The sound of crickets chirping and the steady beat of tribal drums give way to shrieking and chanting. Boys with shredded school uniforms, ties wrapped around their heads and faces smeared with blood dart about the stage. Tumbling through foliage, climbing up mountains – they hold roughly sharpened sticks as they hunt down their prey.
Written in 1954, Lord of the Flies is a novel by Nobel Prize-winning English author William Golding. The novel has become a staple text for many British school children and tells the story of a group of schoolboys who survive a catastrophic plane crash. What starts out as a desert island adventure quickly descends into a savage struggle for survival. In a habitat far from modern civilisation, these well-educated children regress to a primitive state.
Recommended for ages 11 and over, this sharp stage adaptation by Nigel Williams is gripping from beginning to end. With references to modern culture – instagram, reality TV shows and 3G – the language is fluid and succinct depicting the gangs merciless descent from island paradise into horror.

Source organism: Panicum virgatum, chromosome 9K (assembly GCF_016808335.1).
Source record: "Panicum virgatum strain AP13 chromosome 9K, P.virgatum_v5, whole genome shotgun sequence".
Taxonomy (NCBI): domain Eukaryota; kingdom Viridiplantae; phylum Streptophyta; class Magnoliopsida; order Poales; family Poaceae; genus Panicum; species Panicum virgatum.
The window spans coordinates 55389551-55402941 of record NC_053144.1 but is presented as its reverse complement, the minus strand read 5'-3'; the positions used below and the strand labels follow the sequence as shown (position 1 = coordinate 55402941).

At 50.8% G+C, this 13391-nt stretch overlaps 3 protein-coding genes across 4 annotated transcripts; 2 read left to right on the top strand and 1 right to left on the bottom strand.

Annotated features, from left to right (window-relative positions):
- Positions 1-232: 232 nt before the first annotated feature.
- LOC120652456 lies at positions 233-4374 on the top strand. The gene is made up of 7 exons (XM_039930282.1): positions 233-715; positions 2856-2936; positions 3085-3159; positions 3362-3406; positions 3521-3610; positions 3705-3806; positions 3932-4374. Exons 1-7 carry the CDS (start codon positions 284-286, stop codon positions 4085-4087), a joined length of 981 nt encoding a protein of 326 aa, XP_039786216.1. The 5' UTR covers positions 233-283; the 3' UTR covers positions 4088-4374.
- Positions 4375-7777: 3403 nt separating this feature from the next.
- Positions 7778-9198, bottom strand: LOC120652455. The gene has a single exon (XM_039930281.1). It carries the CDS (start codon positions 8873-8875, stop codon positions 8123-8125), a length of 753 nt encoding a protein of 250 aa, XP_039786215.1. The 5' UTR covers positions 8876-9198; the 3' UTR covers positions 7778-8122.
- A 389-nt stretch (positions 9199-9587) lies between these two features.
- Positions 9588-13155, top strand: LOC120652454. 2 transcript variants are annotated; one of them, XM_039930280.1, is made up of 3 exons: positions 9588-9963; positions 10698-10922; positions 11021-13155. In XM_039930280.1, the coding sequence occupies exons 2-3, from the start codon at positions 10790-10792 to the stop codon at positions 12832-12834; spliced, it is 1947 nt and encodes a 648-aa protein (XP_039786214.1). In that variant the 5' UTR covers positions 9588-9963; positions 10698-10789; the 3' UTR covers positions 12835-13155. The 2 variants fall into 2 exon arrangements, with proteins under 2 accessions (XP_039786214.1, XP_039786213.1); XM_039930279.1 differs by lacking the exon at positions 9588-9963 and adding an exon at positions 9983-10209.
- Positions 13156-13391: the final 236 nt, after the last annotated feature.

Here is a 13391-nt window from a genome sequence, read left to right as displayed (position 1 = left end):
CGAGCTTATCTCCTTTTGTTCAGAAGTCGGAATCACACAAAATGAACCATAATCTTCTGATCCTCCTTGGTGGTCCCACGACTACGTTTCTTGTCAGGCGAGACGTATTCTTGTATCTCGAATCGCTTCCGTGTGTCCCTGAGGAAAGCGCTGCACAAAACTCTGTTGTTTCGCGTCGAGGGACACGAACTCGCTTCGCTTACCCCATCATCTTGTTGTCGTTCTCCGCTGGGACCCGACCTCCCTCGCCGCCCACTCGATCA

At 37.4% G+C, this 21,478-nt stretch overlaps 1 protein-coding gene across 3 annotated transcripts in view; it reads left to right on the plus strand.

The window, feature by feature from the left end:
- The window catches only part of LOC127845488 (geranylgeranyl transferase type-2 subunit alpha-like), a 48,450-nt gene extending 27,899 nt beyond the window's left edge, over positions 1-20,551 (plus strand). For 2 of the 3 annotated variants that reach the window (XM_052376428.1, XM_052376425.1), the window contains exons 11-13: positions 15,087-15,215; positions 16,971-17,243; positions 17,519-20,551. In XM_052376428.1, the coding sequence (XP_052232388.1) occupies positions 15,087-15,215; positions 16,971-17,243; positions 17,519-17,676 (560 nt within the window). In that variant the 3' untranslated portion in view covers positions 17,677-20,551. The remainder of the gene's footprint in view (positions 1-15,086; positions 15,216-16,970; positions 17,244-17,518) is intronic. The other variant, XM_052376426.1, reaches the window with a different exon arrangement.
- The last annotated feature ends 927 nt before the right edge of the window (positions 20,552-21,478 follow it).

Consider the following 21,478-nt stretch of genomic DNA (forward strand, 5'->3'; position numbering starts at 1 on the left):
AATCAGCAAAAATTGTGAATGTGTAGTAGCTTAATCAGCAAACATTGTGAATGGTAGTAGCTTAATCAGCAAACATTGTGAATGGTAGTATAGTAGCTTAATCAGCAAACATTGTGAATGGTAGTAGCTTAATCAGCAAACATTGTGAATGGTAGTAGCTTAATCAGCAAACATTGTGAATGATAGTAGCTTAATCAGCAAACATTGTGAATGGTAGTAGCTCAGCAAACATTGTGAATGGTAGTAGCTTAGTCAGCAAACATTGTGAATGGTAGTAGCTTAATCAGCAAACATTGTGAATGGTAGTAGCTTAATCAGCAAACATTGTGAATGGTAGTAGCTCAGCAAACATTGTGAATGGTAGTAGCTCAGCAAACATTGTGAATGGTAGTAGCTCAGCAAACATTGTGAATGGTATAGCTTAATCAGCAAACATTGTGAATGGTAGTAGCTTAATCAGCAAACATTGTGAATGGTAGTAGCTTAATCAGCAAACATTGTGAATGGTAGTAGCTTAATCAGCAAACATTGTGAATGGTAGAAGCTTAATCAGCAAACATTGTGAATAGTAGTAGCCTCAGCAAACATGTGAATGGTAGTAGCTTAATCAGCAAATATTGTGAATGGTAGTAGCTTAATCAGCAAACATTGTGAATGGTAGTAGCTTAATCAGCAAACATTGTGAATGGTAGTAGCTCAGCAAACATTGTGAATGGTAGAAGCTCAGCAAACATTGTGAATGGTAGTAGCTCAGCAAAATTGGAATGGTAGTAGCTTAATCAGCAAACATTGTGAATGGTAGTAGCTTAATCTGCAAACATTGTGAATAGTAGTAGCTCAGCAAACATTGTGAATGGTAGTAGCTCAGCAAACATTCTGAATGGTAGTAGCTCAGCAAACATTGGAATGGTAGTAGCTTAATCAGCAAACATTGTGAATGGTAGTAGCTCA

Jon Bausor’s crashed jet set design impresses, scattered components of the aircraft fill the stage allowing for the action to take place on multiple levels, creating the illusion of difficult terrain. Under Timothy Sheader’s extraordinary direction, the boys swing and scramble over the strewn luggage and plane parts in their vicious fight for power and survival. Stylised slow motion choreography gives the production a cinematic feel, perfectly creating pace and tension; Nick Powell’s superb soundscape intelligently fuses natural sounds of the wild with the noise of pure horror and decay.
The cast have an unbelievable abundance of talent between them – their energetic performances were nothing short of faultless. Particular mentions must go to Connor Brabyn as Jack, the savage chief of the gang and his rival – moral minded Ralph, played by Luke Ward-Wilkinson. Anthony Roberts’ performance as Piggy was also phenomenal – the gasps from the audience during his final speech were a clear testament.
This is easily one of the finest pieces of theatre that I have seen this year. I spent most of the performance perched on the edge of my seat. Most of the audience was made up of school children and with not a peep or snigger heard from them throughout – that is a sign of a superb production.
Go and see.
Lord of the Flies is at The Lowry until Saturday 5th December. The tour then continues at the Theatre Royal in Bath from the 12th January to 16th January 2016. For more tour dates through 2016 click here.